VMware Pushes Hypervisor And Management Features With vSphere 5 Announcement

Richard Fichera

After considerable speculation and anticipation, VMware has finally announced vSphere 5 as part of a major cloud infrastructure launch, including vCloud Director 1.5, SRM 5 and vShield 5. From our first impressions, it is both well worth the wait and merits immediate serious consideration as an enterprise virtualization platform, particularly for existing VMware customers.

The list of features is voluminous, with at least 100 improvements, large and small, but among the features, several stand out as particularly significant as I&O professionals continue their efforts to virtualize the data center, primarily dealing with and support for both larger VMs and physical host systems, and also with the improved manageability of storage and improvements Site Recovery Manager (SRM), the remote-site HA components:

  • Replication improvements for Site Recovery Manager, allowing replication without SANs
  • Distributed Resource Scheduling (DRS) for Storage
  • Support for up to 1 TB of memory per VM
  • Support for 32 vCPUs per VM
  • Support for up to 160 Logical CPUs and 2 TB or RAM
  • New GUI to configure multicore vCPUs
  • Storage driven storage delivery based on the VMware-Aware Storage APIs
  • Improved version of the Cluster File System, VMFS5
  • Storage APIs – Array Integration: Thin Provisioning enabling reclaiming blocks of a thin provisioned LUN on the array when a virtual disk is deleted
  • Swap to SSD
  • 2TB+ LUN support
  • Storage vMotion snapshot support
  • vNetwork Distributed Switch improvements providing improved visibility in VM traffic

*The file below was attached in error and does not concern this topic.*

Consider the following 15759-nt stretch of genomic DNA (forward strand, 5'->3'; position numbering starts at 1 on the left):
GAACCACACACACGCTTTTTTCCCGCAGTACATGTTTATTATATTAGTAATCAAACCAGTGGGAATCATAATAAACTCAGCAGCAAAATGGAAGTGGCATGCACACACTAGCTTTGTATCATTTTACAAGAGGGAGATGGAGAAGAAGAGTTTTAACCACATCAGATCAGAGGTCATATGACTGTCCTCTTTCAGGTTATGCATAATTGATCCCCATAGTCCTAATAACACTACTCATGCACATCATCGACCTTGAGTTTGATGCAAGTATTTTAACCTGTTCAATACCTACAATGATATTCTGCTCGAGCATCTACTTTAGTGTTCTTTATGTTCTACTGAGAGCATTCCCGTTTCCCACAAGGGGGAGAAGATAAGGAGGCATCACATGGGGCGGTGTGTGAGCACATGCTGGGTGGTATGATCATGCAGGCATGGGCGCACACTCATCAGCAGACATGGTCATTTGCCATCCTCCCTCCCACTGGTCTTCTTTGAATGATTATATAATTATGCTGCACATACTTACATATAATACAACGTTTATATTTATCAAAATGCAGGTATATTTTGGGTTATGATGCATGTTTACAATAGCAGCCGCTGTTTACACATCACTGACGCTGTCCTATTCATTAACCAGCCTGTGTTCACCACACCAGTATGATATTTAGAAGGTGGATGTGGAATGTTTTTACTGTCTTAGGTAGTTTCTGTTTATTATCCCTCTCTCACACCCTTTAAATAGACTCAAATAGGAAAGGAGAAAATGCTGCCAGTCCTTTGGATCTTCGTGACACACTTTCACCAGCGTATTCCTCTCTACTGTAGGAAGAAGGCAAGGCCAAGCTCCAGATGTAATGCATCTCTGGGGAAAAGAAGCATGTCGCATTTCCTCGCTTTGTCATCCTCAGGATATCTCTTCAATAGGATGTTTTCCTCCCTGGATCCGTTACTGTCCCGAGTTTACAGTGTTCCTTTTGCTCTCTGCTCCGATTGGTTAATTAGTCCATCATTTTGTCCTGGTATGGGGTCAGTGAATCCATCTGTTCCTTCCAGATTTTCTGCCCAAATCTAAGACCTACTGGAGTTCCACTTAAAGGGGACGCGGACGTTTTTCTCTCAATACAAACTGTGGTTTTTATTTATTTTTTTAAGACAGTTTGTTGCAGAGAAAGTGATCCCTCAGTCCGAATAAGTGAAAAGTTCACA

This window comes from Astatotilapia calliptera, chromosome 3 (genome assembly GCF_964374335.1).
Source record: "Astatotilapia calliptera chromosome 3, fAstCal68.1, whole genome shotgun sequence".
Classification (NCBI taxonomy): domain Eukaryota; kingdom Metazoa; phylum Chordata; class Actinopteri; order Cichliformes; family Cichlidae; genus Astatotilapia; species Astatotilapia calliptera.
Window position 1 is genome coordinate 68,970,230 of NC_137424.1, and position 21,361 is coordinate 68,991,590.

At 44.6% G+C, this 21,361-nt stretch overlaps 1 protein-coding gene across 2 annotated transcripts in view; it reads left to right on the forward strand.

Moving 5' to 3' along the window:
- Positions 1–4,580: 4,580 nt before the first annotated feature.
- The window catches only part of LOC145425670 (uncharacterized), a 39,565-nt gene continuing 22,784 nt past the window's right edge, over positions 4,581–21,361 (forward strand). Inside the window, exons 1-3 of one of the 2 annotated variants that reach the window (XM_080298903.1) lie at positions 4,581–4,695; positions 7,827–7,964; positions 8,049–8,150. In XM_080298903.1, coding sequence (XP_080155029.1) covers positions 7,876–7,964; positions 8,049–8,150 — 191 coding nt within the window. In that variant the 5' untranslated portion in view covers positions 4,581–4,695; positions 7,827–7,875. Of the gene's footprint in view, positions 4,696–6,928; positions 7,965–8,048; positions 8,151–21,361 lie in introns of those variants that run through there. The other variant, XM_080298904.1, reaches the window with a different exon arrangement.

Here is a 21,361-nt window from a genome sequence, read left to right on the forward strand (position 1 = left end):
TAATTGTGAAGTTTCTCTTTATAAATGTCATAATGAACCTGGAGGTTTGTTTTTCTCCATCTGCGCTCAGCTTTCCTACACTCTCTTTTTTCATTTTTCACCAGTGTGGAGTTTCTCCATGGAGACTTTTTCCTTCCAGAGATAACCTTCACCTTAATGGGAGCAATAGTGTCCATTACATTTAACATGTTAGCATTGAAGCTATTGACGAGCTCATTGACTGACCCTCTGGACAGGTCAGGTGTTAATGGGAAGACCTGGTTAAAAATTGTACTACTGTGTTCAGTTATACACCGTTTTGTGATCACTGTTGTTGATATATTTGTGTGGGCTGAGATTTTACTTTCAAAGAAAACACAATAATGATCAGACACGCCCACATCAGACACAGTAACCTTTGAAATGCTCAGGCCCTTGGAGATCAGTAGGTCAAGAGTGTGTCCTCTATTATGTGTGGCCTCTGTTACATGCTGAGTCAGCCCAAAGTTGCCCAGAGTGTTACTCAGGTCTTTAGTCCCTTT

• vCenter Server Appliance
  • vCenter Solutions Manager, providing a consistent interface to configure and monitor vCenter-integrated solutions developed by VMware and third parties
  • Revamped VMware High Availability (HA) with Fault Domain Manager
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Join Us July 27th In San Francisco For An iPad App Strategy Workshop!

JP Gownder

More than 90,000 iPad-only apps are available today. Forrester clients in a wide range of industries — media, software, retail, travel, consumer packaged goods, financial services, pharmaceuticals, utilities, and more — are scrambling to determine how to develop their own iPad app strategies (or browser-based iPad strategies).

Clients are asking us to help them address both challenges and opportunities associated with the iPad: How do I develop an app product strategy for the iPad? Does the browser matter, too? What will make my app or browser experience stand out from the competition? How will an iPad app complement my smartphone and Web properties?

If you are navigating these sorts of decisions, I'd like to invite you to a very exciting event being hosted by an analyst on my team, Sarah Rotman Epps. Sarah's holding a Workshop on July 27 (in San Francisco) to help clients like you separate the hype from the reality and take concrete steps toward developing a winning iPad app and browser strategy. 

The Workshop: POST — Refining Your Strategy For iPads And Tablets
This Workshop focuses on refining your strategy for reaching and supporting your key constituencies through iPads and other tablets. We'll take you through the POST (people, objectives, strategy, and technology) process, helping you to:

  • Understand where the tablet market is going based on Forrester's latest data and insights.
  • Apply what other companies have done to your own tablet strategy.